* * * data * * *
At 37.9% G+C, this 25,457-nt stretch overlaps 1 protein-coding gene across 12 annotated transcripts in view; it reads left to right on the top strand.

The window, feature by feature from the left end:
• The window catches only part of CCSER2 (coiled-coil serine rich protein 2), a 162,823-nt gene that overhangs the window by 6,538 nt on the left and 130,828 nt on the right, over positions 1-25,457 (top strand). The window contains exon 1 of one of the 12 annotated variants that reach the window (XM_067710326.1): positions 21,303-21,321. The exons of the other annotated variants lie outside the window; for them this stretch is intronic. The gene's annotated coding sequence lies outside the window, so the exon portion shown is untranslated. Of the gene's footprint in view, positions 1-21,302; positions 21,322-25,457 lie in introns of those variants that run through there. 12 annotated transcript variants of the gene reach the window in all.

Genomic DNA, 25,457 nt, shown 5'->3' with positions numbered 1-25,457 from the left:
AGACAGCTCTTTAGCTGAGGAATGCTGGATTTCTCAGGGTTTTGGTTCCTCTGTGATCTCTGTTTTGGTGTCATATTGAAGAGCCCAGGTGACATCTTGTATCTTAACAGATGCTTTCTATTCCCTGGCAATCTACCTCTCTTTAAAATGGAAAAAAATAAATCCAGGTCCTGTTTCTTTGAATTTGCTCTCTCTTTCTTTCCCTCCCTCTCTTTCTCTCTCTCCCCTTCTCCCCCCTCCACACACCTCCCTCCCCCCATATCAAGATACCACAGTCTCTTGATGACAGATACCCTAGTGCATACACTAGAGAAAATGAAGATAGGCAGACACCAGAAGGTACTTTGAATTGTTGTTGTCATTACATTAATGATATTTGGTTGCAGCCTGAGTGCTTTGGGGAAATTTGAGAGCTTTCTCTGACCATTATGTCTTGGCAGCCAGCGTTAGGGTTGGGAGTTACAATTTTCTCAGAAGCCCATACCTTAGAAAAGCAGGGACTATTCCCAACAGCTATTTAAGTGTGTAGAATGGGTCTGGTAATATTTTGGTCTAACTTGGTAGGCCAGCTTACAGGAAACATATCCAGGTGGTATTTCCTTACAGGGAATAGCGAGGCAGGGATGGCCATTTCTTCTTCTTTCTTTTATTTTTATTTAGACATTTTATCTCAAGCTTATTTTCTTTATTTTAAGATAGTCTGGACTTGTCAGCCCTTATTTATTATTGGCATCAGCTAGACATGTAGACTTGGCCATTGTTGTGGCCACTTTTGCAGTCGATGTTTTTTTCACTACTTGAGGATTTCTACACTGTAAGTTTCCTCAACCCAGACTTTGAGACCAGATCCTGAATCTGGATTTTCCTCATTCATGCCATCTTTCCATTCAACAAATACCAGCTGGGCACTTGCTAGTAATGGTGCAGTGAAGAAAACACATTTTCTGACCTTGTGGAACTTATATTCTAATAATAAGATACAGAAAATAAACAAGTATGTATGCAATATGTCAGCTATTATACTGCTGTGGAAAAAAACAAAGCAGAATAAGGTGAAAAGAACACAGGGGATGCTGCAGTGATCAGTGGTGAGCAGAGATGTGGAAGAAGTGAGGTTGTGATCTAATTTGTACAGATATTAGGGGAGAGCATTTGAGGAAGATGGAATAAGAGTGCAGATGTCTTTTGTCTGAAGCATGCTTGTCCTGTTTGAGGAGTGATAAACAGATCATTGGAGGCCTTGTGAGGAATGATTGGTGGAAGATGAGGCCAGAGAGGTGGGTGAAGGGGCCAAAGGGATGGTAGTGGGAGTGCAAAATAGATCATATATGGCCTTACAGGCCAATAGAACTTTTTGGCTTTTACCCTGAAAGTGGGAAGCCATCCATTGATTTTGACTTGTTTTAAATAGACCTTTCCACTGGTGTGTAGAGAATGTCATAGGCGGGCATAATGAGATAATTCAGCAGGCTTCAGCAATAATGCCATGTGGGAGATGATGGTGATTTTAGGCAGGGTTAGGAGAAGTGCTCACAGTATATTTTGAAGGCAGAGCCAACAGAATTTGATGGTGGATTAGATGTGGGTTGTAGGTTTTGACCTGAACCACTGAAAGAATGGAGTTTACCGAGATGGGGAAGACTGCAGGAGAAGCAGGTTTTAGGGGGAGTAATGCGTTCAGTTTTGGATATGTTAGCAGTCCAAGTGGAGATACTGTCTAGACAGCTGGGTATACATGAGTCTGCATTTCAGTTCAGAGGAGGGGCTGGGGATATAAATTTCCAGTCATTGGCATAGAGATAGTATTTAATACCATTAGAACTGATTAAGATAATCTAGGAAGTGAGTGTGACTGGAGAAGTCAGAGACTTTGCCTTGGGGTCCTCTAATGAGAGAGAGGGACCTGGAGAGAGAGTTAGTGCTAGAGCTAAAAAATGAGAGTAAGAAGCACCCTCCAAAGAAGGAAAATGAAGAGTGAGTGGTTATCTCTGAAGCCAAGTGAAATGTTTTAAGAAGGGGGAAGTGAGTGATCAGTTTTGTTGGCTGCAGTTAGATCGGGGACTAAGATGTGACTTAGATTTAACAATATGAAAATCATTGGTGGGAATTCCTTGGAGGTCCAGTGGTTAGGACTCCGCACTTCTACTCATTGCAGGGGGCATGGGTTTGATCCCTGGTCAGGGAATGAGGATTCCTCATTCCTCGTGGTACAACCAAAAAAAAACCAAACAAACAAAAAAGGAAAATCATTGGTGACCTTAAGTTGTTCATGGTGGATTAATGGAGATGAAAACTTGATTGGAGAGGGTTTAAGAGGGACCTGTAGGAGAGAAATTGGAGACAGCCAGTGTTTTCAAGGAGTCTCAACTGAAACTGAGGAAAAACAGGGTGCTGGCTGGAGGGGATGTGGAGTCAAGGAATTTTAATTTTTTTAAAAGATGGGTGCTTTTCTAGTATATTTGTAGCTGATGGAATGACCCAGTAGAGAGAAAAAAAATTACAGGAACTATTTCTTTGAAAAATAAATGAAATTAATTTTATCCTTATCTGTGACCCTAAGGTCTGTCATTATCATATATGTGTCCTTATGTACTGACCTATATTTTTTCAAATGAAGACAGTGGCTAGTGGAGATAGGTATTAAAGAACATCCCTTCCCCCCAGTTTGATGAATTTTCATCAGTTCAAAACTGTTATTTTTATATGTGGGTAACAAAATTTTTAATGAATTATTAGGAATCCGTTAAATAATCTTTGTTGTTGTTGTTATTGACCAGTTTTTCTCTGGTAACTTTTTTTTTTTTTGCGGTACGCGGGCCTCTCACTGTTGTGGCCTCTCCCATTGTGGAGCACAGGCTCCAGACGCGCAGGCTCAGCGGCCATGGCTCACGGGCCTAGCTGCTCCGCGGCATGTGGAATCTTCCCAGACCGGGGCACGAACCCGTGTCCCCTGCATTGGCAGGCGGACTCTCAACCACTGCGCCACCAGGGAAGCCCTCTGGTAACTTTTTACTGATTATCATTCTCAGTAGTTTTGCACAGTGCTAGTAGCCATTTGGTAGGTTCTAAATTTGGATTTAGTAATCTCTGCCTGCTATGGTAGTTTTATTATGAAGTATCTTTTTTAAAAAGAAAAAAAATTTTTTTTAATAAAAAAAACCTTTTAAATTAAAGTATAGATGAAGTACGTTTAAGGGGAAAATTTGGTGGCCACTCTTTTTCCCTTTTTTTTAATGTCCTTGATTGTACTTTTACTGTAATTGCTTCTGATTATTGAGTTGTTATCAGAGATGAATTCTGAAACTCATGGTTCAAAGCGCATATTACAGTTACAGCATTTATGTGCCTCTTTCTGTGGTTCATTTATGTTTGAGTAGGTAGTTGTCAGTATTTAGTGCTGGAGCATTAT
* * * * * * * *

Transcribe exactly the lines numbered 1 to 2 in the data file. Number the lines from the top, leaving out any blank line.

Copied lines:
At 37.9% G+C, this 25,457-nt stretch overlaps 1 protein-coding gene across 12 annotated transcripts in view; it reads left to right on the top strand.

The window, feature by feature from the left end: